Of golf carts and doctors: A retirement community builds its very own health insurance plan

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Some health insurance plans advertise a network with top doctors or wellness discounts at local gyms. A new offering in the works from UnitedHealth makes a relatively unique pitch: "No member will ever live more than a 10 minute golf cart ride from a primary care doctor."

It's a specially tailored pitch intended for a unique audience, as UnitedHealth announced Wednesday a partnership with the Villages, the country's largest retirement community, located in central Florida, to create a private Medicare plan that will exclusively serve its 93,000 residents.

The new partnership reflects some larger trends in the health-care industry: It will attempt to tamp down on health-care costs by making a large investment in primary care. Unlike traditional insurance models, where full hospital beds generate the most revenue, the whole idea is to keep patients out of the hospital altogether.

"If we do our job right, for every one hundred patients we see, maybe two or three a year will go into a hospital,"  Villages Health chair Elliot Sussman says.

If the plan does indeed reduce high-intensity, hospital care — while keeping Villages residents healthy — it could be a model for other health plans to follow, Medicare-specific and otherwise.

Both the Villages and UnitedHealth see opportunity in the new partnership. For the retirement community, it's another amenity to offer residents. The Villages already includes movie theaters, six live entertainment locations, and the country's largest golf community (540 holes available on site). An easy-to-access health-care system would fit in well alongside those features.

"No matter how much golf is available, how much pickleball or rollerblading, if you don't have your health, it's pretty much irrelevant," Sussman says.

For UnitedHealth, it's a chance to make deep inroads into a community where 3,700 seniors age into Medicare each year — and two-thirds of the population is already eligible. With a high level of patient engagement, it will be easier to manage population health, argues UnitedHealth Group Chief of Medical Affairs Reed Tuckson.

"People, and seniors in particular, are more knowledgeable and more willing to be involved in their care," Tuckson says. "Those are two powerful engines that we can harness."

The Villages will build eight primary-care centers throughout its community, ensuring that it can meet the 10-minute golf cart ride litmus test. Each will be staffed by eight doctors who will handle a panel of 1,250 patients. The doctors will all be paid by salary as employees of Villages Health, taking away some of the incentives for faster care that exist in a fee-for-service system.

Patients will still have access to hospitals, including the nearby hospital system run by the University of South Florida, although the whole idea is to make primary-care doctors the primary source of health care.

"This is putting primary care front and center," Sussman says. "It's making sure that the first call people make, except if they're having something like terrible chest pains, that they would take the medical concern to their physician. If you have a terrible headache, instead of going to the ER, it's saying 'come here, and we'll have you seen right away'."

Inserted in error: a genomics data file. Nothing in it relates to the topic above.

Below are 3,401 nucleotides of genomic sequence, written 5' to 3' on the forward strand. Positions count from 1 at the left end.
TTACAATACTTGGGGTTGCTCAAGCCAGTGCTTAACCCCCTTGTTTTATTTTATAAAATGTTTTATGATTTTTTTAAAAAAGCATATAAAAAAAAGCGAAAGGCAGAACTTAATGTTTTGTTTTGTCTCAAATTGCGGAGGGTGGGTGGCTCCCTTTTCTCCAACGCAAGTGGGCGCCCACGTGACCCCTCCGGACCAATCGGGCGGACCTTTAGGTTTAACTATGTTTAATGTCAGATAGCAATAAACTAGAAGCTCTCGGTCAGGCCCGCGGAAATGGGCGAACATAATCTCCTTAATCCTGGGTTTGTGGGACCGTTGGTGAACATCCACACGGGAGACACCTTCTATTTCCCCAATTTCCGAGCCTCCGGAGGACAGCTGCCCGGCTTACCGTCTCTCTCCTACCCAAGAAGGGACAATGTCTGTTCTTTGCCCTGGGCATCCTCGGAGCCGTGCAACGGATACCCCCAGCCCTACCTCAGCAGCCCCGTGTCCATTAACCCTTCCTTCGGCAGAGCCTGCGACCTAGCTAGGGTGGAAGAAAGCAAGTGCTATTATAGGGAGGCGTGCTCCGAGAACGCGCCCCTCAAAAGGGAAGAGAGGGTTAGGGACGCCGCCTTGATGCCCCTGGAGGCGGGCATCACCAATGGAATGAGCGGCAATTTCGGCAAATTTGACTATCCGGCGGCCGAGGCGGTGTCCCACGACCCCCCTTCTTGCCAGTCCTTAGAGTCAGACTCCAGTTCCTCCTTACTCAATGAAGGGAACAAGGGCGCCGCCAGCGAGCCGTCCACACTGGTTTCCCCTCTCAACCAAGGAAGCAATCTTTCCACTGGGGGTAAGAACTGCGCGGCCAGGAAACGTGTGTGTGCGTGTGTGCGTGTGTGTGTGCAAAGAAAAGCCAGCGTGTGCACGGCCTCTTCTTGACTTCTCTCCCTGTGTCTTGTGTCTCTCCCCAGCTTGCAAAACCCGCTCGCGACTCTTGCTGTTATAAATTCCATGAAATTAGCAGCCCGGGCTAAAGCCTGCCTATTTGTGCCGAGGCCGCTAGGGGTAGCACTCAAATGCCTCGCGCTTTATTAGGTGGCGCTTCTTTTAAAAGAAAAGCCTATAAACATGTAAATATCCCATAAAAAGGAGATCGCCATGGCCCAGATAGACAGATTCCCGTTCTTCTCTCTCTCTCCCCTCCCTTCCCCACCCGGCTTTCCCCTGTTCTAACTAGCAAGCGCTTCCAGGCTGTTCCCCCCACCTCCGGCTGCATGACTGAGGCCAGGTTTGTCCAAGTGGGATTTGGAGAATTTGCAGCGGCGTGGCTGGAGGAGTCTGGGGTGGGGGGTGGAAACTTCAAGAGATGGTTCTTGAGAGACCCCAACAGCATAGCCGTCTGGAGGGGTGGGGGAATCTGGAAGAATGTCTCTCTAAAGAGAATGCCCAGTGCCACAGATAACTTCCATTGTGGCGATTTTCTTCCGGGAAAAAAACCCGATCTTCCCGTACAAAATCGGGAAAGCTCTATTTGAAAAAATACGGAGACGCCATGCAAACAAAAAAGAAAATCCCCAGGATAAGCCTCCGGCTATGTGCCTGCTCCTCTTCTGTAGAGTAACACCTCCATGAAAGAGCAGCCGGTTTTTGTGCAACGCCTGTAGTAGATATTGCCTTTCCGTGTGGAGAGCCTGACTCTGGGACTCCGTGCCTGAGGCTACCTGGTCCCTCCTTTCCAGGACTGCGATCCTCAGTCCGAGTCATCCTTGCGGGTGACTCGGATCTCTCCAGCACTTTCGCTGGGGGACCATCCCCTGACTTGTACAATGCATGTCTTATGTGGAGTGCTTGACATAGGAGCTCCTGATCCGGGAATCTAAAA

UnitedHealth, for its part, will open three stores in the Villages where seniors can learn more about the health plan, mirroring a larger trend in the health industry of plans moving into a retail environment. It will also use the space to host wellness classes and events.

Residents of the Villages won't be required to sign up for the new Medicare Advantage plan. They can stay in the traditional Medicare program, with their benefits administered by the federal government, or pick another private option.

The hope though is that the new set of clinics — only available to members of the forthcoming health plan — will woo seniors onto the new offering.

"They could enroll in traditional Medicare or a non-UnitedHealth plan, but they won't be seen at these clinics as a result," Sussman says. "The hope is they find this so amazingly attractive that they choose this model over anything else that's available."

KLIFF NOTES: Top health policy reads from around the Web.

The final regulation on essential health benefits is out. "The new regulations also close a major gap in coverage for people suffering from mental health or drug problems. Prior to the rule, almost 20 percent of people purchasing insurance did not have access to mental health services, and nearly a third had no substance abuse disorder benefits, the agency said." Ben Goad in the Hill

Universal Orlando will end its "mini-med" plans for part-time employees. "Universal's plan costs about $18 a week for employee-only coverage but covers only a maximum of $5,000 a year toward hospital stays. There are similar caps for other services. Universal is one of the largest employers in Central Florida, with approximately 17,000 employees. It has thousands of part-time workers, though Universal said only about 500 of them are enrolled in the current insurance plan, as many part-timers are covered by a parent's or spouse's insurance." Jason Garcia in the Orlando Sentinel.

How the sequester effects health care. "The Food and Drug Administration would be able to do fewer drug approvals and conduct 2,100 fewer inspections at domestic and foreign facilities that manufacture food products. Cuts to the Mental Health Block Grant program would mean that 373,000 adults and children would not receive mental health services." Mary Agnes Carey in Kaiser Health News.

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